Intrinsically Disordered Proteins Drive Emergence and Inheritance of Biological Traits

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Abstract

Prions are a paradigm-shifting mechanism of inheritance in which phenotypes are encoded by self-templating protein conformations rather than nucleic acids. Here, we examine the breadth of protein-based inheritance across the yeast proteome by assessing the ability of nearly every open reading frame (ORF; ∼5,300 ORFs) to induce heritable traits. Transient overexpression of nearly 50 proteins created traits that remained heritable long after their expression returned to normal. These traits were beneficial, had prion-like patterns of inheritance, were common in wild yeasts, and could be transmitted to naive cells with protein alone. Most inducing proteins were not known prions and did not form amyloid. Instead, they are highly enriched in nucleic acid binding proteins with large intrinsically disordered domains that have been widely conserved across evolution. Thus, our data establish a common type of protein-based inheritance through which intrinsically disordered proteins can drive the emergence of new traits and adaptive opportunities.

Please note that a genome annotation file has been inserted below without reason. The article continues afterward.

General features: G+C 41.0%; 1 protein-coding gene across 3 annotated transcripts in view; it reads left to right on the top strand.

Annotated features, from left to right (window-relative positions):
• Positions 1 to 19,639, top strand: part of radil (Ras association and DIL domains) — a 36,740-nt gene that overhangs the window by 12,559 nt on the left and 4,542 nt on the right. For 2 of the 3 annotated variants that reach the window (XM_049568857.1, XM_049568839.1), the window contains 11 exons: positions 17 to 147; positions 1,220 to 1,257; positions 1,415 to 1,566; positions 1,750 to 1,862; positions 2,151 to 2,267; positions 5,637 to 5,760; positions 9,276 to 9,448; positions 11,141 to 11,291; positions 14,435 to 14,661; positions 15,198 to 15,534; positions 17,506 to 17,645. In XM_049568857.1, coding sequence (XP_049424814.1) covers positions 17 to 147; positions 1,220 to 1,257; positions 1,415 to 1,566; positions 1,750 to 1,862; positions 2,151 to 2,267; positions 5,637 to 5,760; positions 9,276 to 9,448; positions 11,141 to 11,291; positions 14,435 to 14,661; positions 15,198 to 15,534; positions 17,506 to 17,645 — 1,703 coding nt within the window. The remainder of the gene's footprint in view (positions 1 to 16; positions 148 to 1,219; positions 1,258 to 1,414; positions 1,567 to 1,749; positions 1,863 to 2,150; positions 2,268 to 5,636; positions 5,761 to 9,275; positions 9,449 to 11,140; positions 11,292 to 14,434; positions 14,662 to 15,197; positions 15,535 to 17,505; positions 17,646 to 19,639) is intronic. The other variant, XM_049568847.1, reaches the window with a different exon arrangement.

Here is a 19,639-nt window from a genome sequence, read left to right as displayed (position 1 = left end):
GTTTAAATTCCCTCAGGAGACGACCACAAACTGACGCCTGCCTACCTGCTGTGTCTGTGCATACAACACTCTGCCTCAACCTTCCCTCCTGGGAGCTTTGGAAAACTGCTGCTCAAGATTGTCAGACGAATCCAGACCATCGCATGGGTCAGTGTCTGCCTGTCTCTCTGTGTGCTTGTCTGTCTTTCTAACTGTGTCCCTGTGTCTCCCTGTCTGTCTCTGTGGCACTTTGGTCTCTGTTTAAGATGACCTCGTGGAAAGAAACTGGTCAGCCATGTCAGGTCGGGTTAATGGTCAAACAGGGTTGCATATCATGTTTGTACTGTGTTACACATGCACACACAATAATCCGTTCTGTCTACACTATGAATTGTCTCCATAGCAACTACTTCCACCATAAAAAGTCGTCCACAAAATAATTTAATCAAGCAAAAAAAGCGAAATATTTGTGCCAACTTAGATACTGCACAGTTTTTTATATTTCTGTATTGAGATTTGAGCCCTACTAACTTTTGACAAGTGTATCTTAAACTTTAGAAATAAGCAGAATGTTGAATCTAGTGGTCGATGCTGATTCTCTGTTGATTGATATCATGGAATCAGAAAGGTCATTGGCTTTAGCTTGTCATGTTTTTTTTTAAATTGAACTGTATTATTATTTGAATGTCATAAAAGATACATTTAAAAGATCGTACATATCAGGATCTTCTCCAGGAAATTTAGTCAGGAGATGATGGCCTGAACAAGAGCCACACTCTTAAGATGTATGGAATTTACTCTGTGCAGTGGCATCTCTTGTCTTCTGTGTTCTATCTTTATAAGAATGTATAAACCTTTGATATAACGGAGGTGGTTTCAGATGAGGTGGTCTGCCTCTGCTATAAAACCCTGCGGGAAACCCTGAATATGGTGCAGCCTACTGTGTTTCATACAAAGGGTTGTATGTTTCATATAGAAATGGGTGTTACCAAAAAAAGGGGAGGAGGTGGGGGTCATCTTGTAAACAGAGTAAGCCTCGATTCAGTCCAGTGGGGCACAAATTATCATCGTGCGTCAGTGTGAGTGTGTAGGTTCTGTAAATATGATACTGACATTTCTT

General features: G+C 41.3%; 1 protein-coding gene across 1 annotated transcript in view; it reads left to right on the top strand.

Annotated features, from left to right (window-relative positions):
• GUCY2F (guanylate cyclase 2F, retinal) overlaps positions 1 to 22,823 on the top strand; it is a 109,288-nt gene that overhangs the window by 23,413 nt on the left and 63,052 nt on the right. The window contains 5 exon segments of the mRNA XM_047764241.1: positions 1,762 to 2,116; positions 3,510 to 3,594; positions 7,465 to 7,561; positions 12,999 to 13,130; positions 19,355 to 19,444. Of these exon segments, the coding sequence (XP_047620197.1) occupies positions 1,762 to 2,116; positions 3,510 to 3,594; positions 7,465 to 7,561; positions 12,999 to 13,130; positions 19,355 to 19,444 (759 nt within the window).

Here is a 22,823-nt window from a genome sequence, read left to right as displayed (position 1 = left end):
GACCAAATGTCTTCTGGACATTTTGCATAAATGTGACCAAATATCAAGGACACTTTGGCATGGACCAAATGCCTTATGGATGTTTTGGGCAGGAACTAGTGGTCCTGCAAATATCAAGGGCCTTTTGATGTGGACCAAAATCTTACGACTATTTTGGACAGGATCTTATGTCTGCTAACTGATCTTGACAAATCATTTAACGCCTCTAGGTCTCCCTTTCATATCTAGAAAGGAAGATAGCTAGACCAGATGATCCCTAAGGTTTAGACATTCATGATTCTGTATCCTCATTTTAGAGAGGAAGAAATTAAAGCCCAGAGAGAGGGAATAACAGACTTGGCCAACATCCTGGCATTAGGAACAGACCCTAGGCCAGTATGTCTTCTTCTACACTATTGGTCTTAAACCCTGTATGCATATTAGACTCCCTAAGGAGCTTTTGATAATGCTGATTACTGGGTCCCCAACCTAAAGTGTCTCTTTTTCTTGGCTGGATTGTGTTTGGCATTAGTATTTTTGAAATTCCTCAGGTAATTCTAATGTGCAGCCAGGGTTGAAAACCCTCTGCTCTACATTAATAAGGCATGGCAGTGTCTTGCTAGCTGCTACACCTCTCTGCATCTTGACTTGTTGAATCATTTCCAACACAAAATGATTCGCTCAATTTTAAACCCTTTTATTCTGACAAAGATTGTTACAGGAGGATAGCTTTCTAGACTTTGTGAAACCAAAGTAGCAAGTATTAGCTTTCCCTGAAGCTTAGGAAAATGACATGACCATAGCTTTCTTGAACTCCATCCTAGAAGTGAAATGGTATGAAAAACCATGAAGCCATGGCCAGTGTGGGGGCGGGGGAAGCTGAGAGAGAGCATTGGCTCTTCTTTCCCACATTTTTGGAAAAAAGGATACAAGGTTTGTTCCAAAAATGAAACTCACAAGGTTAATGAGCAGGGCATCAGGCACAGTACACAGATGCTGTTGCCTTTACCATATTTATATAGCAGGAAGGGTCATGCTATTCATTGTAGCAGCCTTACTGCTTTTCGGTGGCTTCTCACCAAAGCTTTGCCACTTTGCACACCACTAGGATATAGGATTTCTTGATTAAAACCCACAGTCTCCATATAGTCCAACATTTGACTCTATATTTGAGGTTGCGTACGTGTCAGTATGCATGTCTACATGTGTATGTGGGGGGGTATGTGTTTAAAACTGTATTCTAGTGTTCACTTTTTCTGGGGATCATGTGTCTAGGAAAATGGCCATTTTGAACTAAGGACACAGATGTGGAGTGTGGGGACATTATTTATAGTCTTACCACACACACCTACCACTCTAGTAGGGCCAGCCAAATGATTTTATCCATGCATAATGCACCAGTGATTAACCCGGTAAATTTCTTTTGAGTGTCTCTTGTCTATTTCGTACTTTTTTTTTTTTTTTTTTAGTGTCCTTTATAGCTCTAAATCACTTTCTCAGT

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Chakrabortee, S., Byers, J. S., Jones, S., Garcia, D. M., Bhullar, B., Chang, A., … Jarosz, D. F. (2016). Intrinsically Disordered Proteins Drive Emergence and Inheritance of Biological Traits. Cell, 167(2), 369-381.e12. https://doi.org/10.1016/j.cell.2016.09.017

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